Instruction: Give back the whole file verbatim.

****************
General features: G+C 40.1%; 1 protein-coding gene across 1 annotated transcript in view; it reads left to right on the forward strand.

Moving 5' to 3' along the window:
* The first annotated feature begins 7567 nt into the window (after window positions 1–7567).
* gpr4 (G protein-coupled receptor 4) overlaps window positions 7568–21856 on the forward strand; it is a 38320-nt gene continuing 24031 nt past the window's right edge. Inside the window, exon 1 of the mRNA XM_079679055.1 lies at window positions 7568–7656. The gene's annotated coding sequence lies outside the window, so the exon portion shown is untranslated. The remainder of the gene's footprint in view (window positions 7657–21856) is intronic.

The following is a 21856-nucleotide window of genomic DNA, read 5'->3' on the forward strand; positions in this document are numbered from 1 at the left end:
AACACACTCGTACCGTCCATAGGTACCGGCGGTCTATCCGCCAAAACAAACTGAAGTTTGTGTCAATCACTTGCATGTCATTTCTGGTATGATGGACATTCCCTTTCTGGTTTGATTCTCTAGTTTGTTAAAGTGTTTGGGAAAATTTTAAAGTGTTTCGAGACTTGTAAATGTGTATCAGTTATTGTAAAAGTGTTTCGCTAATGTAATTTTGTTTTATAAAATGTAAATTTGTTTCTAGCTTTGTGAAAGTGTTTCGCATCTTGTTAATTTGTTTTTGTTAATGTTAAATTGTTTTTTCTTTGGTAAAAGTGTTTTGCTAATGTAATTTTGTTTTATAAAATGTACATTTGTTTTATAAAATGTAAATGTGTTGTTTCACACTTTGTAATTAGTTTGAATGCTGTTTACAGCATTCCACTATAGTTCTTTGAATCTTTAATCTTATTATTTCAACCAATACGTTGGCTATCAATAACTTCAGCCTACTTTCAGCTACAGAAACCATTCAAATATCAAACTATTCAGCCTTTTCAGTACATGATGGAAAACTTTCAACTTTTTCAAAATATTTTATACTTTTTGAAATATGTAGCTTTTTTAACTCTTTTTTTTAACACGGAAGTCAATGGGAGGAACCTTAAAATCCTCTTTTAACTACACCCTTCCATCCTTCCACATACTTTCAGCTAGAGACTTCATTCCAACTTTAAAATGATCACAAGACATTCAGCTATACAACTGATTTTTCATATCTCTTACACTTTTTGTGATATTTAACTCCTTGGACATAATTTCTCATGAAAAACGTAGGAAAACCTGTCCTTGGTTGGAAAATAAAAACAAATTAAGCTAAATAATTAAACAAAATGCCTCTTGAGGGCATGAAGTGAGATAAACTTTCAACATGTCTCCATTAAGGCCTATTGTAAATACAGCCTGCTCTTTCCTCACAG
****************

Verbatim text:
General features: G+C 40.1%; 1 protein-coding gene across 1 annotated transcript in view; it reads left to right on the forward strand.

Moving 5' to 3' along the window:
* The first annotated feature begins 7567 nt into the window (after window positions 1–7567).
* gpr4 (G protein-coupled receptor 4) overlaps window positions 7568–21856 on the forward strand; it is a 38320-nt gene continuing 24031 nt past the window's right edge. Inside the window, exon 1 of the mRNA XM_079679055.1 lies at window positions 7568–7656. The gene's annotated coding sequence lies outside the window, so the exon portion shown is untranslated. The remainder of the gene's footprint in view (window positions 7657–21856) is intronic.

The following is a 21856-nucleotide window of genomic DNA, read 5'->3' on the forward strand; positions in this document are numbered from 1 at the left end:
AACACACTCGTACCGTCCATAGGTACCGGCGGTCTATCCGCCAAAACAAACTGAAGTTTGTGTCAATCACTTGCATGTCATTTCTGGTATGATGGACATTCCCTTTCTGGTTTGATTCTCTAGTTTGTTAAAGTGTTTGGGAAAATTTTAAAGTGTTTCGAGACTTGTAAATGTGTATCAGTTATTGTAAAAGTGTTTCGCTAATGTAATTTTGTTTTATAAAATGTAAATTTGTTTCTAGCTTTGTGAAAGTGTTTCGCATCTTGTTAATTTGTTTTTGTTAATGTTAAATTGTTTTTTCTTTGGTAAAAGTGTTTTGCTAATGTAATTTTGTTTTATAAAATGTACATTTGTTTTATAAAATGTAAATGTGTTGTTTCACACTTTGTAATTAGTTTGAATGCTGTTTACAGCATTCCACTATAGTTCTTTGAATCTTTAATCTTATTATTTCAACCAATACGTTGGCTATCAATAACTTCAGCCTACTTTCAGCTACAGAAACCATTCAAATATCAAACTATTCAGCCTTTTCAGTACATGATGGAAAACTTTCAACTTTTTCAAAATATTTTATACTTTTTGAAATATGTAGCTTTTTTAACTCTTTTTTTTAACACGGAAGTCAATGGGAGGAACCTTAAAATCCTCTTTTAACTACACCCTTCCATCCTTCCACATACTTTCAGCTAGAGACTTCATTCCAACTTTAAAATGATCACAAGACATTCAGCTATACAACTGATTTTTCATATCTCTTACACTTTTTGTGATATTTAACTCCTTGGACATAATTTCTCATGAAAAACGTAGGAAAACCTGTCCTTGGTTGGAAAATAAAAACAAATTAAGCTAAATAATTAAACAAAATGCCTCTTGAGGGCATGAAGTGAGATAAACTTTCAACATGTCTCCATTAAGGCCTATTGTAAATACAGCCTGCTCTTTCCTCACAG